Interview by Zoë Brigley
After the brain haemorrhage I was put on very heavy sleeping tablets, and when they kicked in I began to write poetry, then I’d wake and find streams of subconscious thoughts, odd typos, and nonsense words which I’d later edit into a poem while conscious.
Between all of us like a Wavy Halo Form
The long river of the unconscious where we all are home, tossing planets and asteroids aside. The yawning drag of orbit I haven’t breathed since I got back from Paris, the oomph is real. The soundless silent and the voice of the voice; there’s little time. In time we might have to be the first to go. The cycle of birth and death: pressure, seeped in blues, carries deep echoes of the dotcom boom and bust. Wile E Coyote is still beneath the soft space and press back down. The universe under our skin like carpet. I go in to feel a sound and a feel, crawl inside the blood brain/ear/brain and look around inside the shadowy corners with half-light and half-darkness: three in the morning. Contrast this with the feel of a hand coming out of a jacket, the sound of a hand on a shoulder. Come close to sleep with the heat rising off the pavement. I am tired to the bone but I will not sleep for night-time is our friend.
You’re writing prose poems at the moment. Who or what is your inspiration for that?
It’s not something that I’ve done intentionally, and probably 10-20% of the work I’ve written recently is prose-poetry, it’s more my being mindful of utilising a form that suits the poem. Everything I write I write
in prose form, and then find the line breaks later, but some poems, on reading back, don’t need the line
breaks, so I’ve been keeping those line-break-free. I think those poems are usually the ones I want to
visually hit harder, I think of it as a brick wall and hitting the reader with the subject or poem like a brick
I really admire the prose-poetry of Bobby Parker, Zachery Schomburg, and Claudia Rankine. They all do
that work of ensuring the poetry is hard-hitting, is presented without the music of space, and make no
attempt to console the reader. I’ve also been working on a short story collection my agent is taking to
publishers, so I imagine, even subconsciously, writing prose has seeped into the poetry.
Something that I enjoy about your work is the surprise and originality of the turns of thought. How you surprise us with lines like ‘Contrast this with the feel of a hand coming out of a jacket, the sound of a hand on a shoulder.’ How do you go about putting a poem together? Is it all written in a stream of consciousness or put together from pieces of text?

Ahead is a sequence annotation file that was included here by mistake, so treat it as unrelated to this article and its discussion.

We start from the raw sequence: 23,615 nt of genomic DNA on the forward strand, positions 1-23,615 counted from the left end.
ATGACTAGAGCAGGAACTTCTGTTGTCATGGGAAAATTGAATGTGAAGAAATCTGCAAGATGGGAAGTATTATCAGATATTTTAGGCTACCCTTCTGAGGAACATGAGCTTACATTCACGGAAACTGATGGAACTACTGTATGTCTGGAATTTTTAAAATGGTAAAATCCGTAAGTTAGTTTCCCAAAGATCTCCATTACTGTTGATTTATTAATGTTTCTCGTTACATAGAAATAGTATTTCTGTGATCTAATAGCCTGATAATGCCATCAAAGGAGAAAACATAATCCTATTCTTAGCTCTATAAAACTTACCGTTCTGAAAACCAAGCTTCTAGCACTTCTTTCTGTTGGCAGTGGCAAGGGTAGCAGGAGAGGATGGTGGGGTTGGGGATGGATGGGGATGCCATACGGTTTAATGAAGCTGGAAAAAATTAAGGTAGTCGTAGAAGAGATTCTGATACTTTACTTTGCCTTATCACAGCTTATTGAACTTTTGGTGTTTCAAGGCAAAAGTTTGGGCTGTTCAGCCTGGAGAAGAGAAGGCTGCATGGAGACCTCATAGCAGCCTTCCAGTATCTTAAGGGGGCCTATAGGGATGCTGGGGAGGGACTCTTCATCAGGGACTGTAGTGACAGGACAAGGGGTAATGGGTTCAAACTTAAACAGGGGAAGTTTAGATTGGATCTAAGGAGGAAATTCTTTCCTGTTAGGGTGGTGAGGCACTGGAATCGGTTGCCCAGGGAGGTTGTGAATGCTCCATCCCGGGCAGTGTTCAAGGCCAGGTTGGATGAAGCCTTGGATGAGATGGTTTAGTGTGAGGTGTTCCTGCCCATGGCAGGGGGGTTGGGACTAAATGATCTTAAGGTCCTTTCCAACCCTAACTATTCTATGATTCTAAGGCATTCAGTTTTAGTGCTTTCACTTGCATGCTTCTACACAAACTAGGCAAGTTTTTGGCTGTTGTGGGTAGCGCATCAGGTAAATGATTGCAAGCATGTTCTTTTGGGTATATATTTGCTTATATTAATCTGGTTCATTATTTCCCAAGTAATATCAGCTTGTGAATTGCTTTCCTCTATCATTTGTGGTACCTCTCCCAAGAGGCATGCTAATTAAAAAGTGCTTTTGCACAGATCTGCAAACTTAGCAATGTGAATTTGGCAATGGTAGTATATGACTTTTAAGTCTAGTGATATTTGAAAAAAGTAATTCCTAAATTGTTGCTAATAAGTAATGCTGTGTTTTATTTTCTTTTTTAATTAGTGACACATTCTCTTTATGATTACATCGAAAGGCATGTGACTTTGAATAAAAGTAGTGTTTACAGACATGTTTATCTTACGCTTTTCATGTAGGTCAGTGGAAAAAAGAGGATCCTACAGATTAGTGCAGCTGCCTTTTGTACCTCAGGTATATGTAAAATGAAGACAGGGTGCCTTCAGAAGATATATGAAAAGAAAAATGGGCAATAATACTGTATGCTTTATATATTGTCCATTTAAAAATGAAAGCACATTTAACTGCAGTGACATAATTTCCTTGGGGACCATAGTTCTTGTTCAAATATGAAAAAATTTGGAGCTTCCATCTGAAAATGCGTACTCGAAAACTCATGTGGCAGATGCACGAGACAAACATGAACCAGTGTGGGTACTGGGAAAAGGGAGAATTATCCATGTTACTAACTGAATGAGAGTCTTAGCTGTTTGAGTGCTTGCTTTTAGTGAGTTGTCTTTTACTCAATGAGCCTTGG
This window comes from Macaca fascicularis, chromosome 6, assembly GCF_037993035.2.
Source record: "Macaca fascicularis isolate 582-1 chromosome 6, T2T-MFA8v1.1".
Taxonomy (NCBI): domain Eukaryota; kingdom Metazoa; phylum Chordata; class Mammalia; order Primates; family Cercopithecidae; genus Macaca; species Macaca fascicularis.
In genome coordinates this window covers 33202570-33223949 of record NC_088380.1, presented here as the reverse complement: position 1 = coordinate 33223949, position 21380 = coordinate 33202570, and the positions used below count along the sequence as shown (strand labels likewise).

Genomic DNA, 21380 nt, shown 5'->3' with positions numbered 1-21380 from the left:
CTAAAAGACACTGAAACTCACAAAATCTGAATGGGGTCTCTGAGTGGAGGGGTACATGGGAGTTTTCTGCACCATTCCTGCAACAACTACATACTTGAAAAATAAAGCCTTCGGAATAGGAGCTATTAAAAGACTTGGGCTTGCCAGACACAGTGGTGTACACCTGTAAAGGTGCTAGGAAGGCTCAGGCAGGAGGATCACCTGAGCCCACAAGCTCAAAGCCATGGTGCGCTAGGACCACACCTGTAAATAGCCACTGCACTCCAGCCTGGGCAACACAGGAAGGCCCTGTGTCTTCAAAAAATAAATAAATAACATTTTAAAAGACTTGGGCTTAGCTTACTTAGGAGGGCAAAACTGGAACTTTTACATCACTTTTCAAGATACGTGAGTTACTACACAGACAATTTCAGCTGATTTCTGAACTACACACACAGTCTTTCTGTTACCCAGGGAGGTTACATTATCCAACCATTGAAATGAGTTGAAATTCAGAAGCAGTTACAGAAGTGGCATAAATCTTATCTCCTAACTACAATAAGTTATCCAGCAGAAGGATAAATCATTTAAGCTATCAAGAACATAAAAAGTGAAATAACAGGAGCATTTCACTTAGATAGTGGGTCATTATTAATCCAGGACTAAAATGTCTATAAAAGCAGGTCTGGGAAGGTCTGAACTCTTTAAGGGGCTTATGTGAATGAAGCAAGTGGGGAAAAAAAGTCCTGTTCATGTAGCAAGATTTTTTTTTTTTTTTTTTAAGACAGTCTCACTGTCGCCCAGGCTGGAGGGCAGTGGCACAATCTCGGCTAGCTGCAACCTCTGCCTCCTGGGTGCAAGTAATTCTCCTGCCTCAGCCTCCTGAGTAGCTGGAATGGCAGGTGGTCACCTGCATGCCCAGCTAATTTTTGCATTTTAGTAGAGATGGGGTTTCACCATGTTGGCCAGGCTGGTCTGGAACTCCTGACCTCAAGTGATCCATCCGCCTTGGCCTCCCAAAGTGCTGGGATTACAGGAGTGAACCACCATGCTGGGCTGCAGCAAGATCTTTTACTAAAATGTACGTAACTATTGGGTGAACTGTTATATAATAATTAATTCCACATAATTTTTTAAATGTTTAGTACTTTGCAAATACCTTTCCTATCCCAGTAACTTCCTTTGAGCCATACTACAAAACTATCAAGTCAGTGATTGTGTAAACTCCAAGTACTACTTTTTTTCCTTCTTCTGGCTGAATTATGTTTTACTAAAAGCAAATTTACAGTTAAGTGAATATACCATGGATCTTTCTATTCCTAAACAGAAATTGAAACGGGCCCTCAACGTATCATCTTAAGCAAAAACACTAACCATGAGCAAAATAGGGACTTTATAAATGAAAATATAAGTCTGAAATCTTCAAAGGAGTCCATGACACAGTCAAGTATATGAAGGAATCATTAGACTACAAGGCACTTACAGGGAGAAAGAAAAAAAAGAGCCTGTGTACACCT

These were written in the wake of my brain haemorrhage, as an attempt to try to consider how my brain works in ways I don’t understand and am unaware of, such as why it bled out one day. I’ve been quite open about my history of chronic insomnia, there are only five occasions in my whole life where I’ve slept more than about six hours in a night – most nights I’m glad if I can get four hours. After the brain haemorrhage I was put on very heavy sleeping tablets, and when they kicked in I began to write poetry, then I’d wake and find streams of subconscious thoughts, odd typos, and nonsense words which I’d later edit into a poem while conscious. If Breton proposed automatic writing as a way of reaching the unconscious, then I’m very much trying to use sleep-induced automatic writing to reach the subconscious as a phantasmagorical dream state.
The sleeping tablets didn’t keep me asleep long enough to be worth staying on – that and my body gradually got used to them and they had no effect. I’ve since been prescribed medicinal cannabis to vape. I’ve never smoked weed before, and this doesn’t seem to have an effect on me either, but I’m keen to see how it affects my writing further because a body of work needs to change and shift and grow much like a human body. I admire writers who endeavour not to get stuck in a genre, who try different approaches and things. I have this idea I present as ‘creative sorbet’, and this is essentially using other creative styles as a palette cleanser. If I’m not writing poetry I’ll try the creative sorbet of writing prose, or writing song lyrics, or drawing etc. In these I find other ways to work, other ideas to consider, and it cleanses the creative palette for whatever work comes next.